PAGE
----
One thing I try to do is ask myself what my character wants. That way whatever situation he finds himself in, I have an easier time putting myself in the character's shoes. I'm talking here not about short-term goals, but much larger motivations.
For example, ex-Stormtrooper Gunnar Sykes didn't believe in grand abstract political visions of the Empire or the Rebellion. He just wanted to belong, to know he was with people who had his back. And he wanted adventure. He wanted to test himself and to never live a boring life. So he was extremely reliable in helping his friends, he was always eager to jump into danger, and he worked hard to improve his skills as a Hired Gun. He cared far less about proving anything to anyone but his friends, so he wasn't flashy, he didn't crack wise, and he didn't tend to talk all that much.
Montoya Daefaren has a lady love, so perhaps finding a soul mate is important to him. Or perhaps being in love, which is not quite the same thing, is important to him. Where does his alcoholism come from? Perhaps because he just can't handle being killed over and over again, and drinks to avoid thinking about the trauma. Maybe that's also why he is such a jokester – it's a way of avoiding this pain of constant death and resurrection (I assume that's how it works). Maybe he also drinks because he knows he'll outlive his lady love, and that knowledge wounds his soul.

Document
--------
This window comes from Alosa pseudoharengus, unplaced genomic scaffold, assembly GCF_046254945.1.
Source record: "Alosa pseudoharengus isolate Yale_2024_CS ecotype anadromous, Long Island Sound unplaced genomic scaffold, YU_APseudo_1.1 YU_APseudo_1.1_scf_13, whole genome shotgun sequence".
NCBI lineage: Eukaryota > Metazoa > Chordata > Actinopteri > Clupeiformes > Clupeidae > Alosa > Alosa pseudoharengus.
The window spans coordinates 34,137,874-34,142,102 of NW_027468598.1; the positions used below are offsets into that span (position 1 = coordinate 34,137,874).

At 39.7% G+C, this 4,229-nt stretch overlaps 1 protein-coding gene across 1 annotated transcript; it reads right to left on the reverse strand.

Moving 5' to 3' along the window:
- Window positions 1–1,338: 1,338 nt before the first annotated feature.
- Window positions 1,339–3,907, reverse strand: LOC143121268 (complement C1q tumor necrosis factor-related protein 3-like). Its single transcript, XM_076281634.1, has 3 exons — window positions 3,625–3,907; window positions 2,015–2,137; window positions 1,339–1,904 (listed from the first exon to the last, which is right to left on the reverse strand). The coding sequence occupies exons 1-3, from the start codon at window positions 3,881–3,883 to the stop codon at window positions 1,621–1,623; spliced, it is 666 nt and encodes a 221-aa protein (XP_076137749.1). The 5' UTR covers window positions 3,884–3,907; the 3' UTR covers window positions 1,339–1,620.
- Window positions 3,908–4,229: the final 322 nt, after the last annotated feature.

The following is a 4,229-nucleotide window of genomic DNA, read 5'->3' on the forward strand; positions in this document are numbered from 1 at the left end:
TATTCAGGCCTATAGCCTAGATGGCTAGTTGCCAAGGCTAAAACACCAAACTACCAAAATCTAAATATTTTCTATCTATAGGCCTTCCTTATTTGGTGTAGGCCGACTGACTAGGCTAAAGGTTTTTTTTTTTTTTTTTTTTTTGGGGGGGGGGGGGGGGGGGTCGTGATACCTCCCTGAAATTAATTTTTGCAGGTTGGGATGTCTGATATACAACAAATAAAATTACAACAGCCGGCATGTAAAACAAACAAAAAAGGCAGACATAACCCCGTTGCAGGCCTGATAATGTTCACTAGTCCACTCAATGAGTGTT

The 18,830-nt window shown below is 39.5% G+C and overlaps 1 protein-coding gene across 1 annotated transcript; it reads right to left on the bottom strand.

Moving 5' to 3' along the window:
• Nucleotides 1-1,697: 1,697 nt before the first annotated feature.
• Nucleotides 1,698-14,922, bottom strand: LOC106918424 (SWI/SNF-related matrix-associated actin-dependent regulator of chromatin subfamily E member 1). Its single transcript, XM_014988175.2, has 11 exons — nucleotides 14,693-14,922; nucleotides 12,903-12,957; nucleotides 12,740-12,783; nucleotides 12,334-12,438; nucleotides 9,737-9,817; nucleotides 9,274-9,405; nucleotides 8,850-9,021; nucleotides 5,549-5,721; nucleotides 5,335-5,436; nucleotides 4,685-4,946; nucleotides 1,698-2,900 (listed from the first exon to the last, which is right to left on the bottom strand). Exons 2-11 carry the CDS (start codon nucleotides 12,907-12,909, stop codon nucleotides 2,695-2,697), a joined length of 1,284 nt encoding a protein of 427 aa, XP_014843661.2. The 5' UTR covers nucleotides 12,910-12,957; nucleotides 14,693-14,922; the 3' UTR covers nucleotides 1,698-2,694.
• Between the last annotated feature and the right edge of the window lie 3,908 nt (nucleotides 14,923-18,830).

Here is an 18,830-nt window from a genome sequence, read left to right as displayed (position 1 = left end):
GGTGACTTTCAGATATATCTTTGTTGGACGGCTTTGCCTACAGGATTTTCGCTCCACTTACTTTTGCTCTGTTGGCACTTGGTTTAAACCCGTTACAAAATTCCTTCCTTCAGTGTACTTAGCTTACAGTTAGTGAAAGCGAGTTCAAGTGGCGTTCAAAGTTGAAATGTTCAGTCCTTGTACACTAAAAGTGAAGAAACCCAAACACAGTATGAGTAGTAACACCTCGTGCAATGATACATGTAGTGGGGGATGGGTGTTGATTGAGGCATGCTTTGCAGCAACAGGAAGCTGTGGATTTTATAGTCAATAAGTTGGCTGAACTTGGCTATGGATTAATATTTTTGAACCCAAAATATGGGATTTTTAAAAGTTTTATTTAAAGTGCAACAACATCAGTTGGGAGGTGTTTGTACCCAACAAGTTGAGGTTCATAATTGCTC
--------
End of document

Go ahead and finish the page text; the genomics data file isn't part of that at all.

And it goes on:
So how do you apply this in actual play? Montoya wants to love and be loved. He wants to avoid the pain of the cycle of death and resurrection that is both blessing and curse. When he jokes with the rest of the party and they wind up getting pissed off at him, they don't realize that he just wants to be one of them, to be loved in a way, but he is so tortured by his situation that it comes out in this perverse way that winds up getting him skewered more often than he'd like.
That's obviously a tragicomic way of interpreting the character, but there are plenty of other ways you could play him, depending on what you determine his core motivations might be. You don't have to come up with all the picayune details of his personality, as you want to leave some room for that to manifest in actual play. But once you have a lock on his motivations, the rest gets easier.